We Get It
Brisbane Powerhouse Visy Theatre
June 15 – 25 2016
Reviewed by Katelyn Panagiris
After a critically acclaimed season at MTC’s NEON Festival, Elbow Room brings We Get It to Brisbane Powerhouse. In this fierce and witty new work, five classic heroines (and the actors playing them) take to the stage in a battle to win it all and to answer the question: can we imagine a world without sexism?
The performance begins with the men in the audience literally centre stage. The lights come up, the screen is lit and a booming voice helps us to imagine this world where sexism no longer exists – where women are granted the same rights, pay and opportunities as men. Understandably, the men on stage begin to look uncomfortable. In these opening moments we glimpse the bigger picture of this important work; we may “get” sexism, but there is still a long way to go before achieving gender equality.
From here we enter a glitzy glamorous game show complete with five contestants dancing ridiculously in hot pink lycra. It’s a familiar scene, but there’s something disturbing behind the laughter and the fun. As each of the five women are forced to order themselves according to their appearance, personal lives and categories that simply have nothing to do with the competition at hand, a system of institutionalized sexism (and racism) reveals itself.
The “message” of the work permeates through the actors’ video diary entries where they recount their experiences as women in an industry dominated by men. It is unclear whether these are the lived experiences of the actors, and in this way the line between the actor, the actor playing an actor, and the actor playing an actor playing a character (and it really does feel that convoluted) is blurred time and time again. In particular the line between reality and fiction is manipulated as the actors talk back to the host, argue their concerns and work to perfect their performance as one of the greatest heroines ever written. These powerful and magnetic moments bring to the fore the problematic portrayal of women through characters written by men hundreds of years ago. Progressively through the performance we see the actors fight back against the ridiculous expectations of the host and us, the audience.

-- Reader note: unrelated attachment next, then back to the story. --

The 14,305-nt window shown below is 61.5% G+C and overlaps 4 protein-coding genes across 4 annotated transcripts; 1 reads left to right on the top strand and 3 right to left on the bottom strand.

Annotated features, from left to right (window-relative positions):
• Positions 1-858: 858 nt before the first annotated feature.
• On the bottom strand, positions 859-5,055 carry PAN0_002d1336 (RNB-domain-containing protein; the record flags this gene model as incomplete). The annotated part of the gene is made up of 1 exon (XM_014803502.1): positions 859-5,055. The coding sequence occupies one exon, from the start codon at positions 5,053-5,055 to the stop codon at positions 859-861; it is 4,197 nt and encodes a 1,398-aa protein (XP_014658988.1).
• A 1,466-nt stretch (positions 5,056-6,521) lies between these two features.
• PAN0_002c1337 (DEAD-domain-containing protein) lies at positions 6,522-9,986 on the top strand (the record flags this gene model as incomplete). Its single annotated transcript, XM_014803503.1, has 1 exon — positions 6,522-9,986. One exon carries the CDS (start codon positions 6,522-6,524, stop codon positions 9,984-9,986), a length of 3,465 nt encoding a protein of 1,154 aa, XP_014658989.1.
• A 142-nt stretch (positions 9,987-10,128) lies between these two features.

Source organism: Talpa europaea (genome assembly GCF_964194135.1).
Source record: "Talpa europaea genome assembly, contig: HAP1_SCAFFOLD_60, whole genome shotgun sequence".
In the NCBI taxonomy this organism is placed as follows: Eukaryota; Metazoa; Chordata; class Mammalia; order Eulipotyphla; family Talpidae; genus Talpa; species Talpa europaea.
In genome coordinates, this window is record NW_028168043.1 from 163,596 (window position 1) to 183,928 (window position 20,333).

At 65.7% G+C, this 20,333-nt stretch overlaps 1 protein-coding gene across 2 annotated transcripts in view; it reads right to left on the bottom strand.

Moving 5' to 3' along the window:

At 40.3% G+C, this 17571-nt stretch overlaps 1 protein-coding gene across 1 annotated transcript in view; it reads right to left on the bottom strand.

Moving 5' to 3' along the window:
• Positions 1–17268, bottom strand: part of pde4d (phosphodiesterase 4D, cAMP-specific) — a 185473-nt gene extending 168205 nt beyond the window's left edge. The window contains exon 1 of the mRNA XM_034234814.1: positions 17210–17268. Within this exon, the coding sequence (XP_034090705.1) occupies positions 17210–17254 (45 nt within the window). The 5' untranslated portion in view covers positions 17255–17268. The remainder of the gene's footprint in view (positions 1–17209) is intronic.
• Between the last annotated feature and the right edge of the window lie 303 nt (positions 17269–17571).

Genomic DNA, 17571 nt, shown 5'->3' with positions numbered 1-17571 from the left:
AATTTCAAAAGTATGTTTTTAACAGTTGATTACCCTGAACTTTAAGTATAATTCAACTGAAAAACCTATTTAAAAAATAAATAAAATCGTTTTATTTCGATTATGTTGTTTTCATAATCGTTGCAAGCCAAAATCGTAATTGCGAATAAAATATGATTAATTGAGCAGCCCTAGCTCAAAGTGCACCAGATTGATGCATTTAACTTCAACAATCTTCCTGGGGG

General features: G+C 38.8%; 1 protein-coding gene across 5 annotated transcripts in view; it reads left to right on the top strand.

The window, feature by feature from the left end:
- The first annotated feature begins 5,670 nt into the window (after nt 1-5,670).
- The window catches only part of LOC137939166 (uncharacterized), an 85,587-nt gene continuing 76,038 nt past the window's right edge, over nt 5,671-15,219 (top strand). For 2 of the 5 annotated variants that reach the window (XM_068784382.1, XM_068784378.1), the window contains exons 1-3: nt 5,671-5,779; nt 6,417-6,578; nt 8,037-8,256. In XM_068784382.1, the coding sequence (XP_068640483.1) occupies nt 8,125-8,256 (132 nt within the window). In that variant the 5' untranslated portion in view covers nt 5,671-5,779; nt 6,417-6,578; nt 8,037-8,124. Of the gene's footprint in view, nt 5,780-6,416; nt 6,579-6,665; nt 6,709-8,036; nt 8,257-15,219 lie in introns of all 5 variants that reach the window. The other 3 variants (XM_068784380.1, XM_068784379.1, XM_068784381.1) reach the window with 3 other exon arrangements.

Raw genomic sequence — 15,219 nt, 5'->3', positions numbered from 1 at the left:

It is clear that there is plenty of ground for We Get It to cover, but at times scenes feel too long and blatant declaration of the issue at hand becomes too much to handle. Personally I found the work difficult to connect with – while I empathised with the actors / characters, I struggled to play my own role as the alienated audience member. I wanted more space to come to my own conclusions, rather than being told what it all meant and who was at fault. In addition, I found the work to be exclusive in its use of in-jokes and terminology that only an industry audience would fully appreciate. As a work dealing with an issue relevant and important to all, I believe the work could be more accessible to a general audience that do not work within the Brisbane theatre industry.